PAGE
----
My main point, I think, is that the reformers are blind to their class bias. There is a substantial chunk of the American populace –white and non-white –that has zero penchant for academics. A lot of them may want their kids to go to college, but solely because the elites are telling us that that’s a requirement for decent jobs these days. If well-paying factory or low-skills jobs were available, they’d opt for those. And just because many aim for college does not mean they have what it takes to succeed at college level. I’m not talking about IQ (though that is a factor for some) but the cultural habits and know-how that is invisible even to those who possess them. Habits like watching PBS or the news. Habits like holding your kid accountable for not doing homework. Habits like resisting the urge to take your kids’ side in a dispute with a teacher as a way of bonding with your kid, even though it may undermine the teacher’s ability to teach that kid. It seems to me there are real class and cultural factors (as well as congenital factors –genes, fetal alcohol syndrome, etc) that keep many kids from becoming students who can excel. I don’t think many people appreciate the radicality of the Bill Gates/reforster dream of turning the whole spectrum of American humanity into symbolic analysts. Gates and Co. don’t grasp the invisible factors. Personally I don’t think we should make the economic security and dignity of our citizens contingent on their ability to get bachelors in computer science. To each according to his needs and willingness to pitch in to the collective project of running a country and from each according to his ability and willingness to pitch in to the collective project of running a country. If we need Taco Bells, then we should dignify Taco Bell work with a living wage. Schools should push upward the lower classes’ capacity and appetite for academic work, but this can only go gradually –they cannot turn the anti-intellectual into intellectuals in a mere generation or two.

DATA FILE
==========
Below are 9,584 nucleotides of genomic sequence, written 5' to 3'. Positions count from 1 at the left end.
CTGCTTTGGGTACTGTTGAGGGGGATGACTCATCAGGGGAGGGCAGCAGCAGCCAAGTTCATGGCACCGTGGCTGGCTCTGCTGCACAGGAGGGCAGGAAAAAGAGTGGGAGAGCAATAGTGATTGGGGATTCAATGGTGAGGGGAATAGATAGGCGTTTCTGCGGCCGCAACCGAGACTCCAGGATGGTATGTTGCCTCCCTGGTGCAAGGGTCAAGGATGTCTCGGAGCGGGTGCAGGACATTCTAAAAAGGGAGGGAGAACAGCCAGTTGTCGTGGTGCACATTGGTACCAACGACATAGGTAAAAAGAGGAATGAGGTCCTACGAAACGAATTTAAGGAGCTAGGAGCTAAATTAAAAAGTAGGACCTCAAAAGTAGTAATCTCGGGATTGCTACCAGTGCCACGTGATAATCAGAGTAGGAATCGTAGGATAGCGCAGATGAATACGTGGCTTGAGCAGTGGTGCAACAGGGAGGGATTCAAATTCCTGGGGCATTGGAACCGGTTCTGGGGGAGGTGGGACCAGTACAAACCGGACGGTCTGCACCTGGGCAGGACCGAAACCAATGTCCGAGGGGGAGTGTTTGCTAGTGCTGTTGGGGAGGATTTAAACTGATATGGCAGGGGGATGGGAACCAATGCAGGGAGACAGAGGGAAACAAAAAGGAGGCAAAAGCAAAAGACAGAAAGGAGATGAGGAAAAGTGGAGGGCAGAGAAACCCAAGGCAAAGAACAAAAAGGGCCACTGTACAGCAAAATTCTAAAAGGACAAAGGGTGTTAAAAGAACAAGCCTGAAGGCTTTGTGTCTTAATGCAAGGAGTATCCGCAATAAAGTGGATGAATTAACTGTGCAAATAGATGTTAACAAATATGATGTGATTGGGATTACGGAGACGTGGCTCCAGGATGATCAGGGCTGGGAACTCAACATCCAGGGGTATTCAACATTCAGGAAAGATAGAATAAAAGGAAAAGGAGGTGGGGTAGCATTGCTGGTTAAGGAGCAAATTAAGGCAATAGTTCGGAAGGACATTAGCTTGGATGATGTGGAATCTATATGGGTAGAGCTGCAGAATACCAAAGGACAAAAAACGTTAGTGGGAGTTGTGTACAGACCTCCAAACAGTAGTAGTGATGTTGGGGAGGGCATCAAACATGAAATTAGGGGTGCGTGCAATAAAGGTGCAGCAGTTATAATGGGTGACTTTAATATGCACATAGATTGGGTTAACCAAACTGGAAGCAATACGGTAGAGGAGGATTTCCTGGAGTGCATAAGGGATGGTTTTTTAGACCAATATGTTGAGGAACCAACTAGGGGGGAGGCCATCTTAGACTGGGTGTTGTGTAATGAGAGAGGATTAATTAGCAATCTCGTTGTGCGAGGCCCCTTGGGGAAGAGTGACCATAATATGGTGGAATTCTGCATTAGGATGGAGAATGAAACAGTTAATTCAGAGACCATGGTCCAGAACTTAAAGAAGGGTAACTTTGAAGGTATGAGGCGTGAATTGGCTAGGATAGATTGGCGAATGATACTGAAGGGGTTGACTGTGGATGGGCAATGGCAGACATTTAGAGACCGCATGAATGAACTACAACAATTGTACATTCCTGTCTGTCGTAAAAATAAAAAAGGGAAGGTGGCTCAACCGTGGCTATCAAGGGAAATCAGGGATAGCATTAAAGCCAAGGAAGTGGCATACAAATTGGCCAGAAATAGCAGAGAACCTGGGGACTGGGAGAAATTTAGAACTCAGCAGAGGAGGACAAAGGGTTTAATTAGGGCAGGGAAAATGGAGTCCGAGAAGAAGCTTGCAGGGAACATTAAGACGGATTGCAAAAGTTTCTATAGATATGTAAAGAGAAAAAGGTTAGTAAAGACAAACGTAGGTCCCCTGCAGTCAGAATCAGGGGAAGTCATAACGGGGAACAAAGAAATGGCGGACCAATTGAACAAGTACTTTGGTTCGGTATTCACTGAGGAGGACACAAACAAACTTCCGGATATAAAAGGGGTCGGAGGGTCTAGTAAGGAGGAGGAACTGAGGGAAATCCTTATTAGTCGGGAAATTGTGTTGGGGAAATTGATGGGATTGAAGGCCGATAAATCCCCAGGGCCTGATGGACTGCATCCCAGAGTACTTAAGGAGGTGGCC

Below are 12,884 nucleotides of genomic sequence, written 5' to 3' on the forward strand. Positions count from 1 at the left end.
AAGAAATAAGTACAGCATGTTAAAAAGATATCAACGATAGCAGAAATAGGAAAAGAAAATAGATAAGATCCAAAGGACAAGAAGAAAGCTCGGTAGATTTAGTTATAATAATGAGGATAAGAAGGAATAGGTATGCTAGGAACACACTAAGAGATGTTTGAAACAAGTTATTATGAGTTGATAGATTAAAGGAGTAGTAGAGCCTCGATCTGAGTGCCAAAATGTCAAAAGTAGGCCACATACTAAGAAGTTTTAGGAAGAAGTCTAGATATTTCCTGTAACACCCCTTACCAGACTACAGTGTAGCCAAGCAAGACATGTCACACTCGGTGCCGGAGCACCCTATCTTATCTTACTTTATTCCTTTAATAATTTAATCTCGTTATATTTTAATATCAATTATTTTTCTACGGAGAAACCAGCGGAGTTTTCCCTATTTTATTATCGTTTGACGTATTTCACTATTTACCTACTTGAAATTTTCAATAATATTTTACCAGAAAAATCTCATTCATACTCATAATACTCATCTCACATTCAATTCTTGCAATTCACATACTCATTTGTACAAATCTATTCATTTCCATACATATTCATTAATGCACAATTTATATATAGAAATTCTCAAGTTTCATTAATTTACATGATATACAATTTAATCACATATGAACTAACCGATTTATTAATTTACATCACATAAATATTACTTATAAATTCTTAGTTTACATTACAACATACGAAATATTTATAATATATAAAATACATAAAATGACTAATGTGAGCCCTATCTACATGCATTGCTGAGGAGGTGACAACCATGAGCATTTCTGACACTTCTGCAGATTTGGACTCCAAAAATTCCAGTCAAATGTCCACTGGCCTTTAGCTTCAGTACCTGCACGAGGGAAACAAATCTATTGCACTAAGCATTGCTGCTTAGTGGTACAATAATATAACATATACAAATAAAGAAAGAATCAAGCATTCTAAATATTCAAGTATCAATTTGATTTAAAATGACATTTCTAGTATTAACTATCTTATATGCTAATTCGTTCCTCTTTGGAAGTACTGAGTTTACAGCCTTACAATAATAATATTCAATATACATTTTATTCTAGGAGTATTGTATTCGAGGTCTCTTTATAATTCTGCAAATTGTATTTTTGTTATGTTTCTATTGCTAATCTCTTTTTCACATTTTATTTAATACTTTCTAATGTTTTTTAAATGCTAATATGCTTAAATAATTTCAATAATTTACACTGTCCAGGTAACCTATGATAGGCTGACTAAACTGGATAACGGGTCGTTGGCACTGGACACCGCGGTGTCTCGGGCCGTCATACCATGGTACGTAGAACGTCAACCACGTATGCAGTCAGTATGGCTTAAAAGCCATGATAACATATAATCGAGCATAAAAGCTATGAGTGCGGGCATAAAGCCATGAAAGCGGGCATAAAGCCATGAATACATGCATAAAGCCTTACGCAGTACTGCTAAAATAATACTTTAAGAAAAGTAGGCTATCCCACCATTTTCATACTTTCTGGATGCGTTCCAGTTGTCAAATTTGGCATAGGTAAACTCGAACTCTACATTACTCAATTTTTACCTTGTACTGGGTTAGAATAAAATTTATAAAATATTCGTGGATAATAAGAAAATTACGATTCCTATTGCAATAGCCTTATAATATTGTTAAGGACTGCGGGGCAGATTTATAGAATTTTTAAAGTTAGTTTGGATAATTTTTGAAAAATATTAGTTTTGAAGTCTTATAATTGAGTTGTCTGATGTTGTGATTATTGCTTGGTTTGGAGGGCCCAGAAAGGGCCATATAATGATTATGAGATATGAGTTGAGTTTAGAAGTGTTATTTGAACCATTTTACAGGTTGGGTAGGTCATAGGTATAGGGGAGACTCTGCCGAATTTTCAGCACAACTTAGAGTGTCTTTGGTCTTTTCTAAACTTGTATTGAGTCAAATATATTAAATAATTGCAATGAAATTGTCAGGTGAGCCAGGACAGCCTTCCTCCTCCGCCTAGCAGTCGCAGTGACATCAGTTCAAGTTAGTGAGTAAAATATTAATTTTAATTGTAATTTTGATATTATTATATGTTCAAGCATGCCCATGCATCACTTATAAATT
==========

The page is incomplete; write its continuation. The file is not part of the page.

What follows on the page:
5. 5
    LArmstrong on June 4, 2015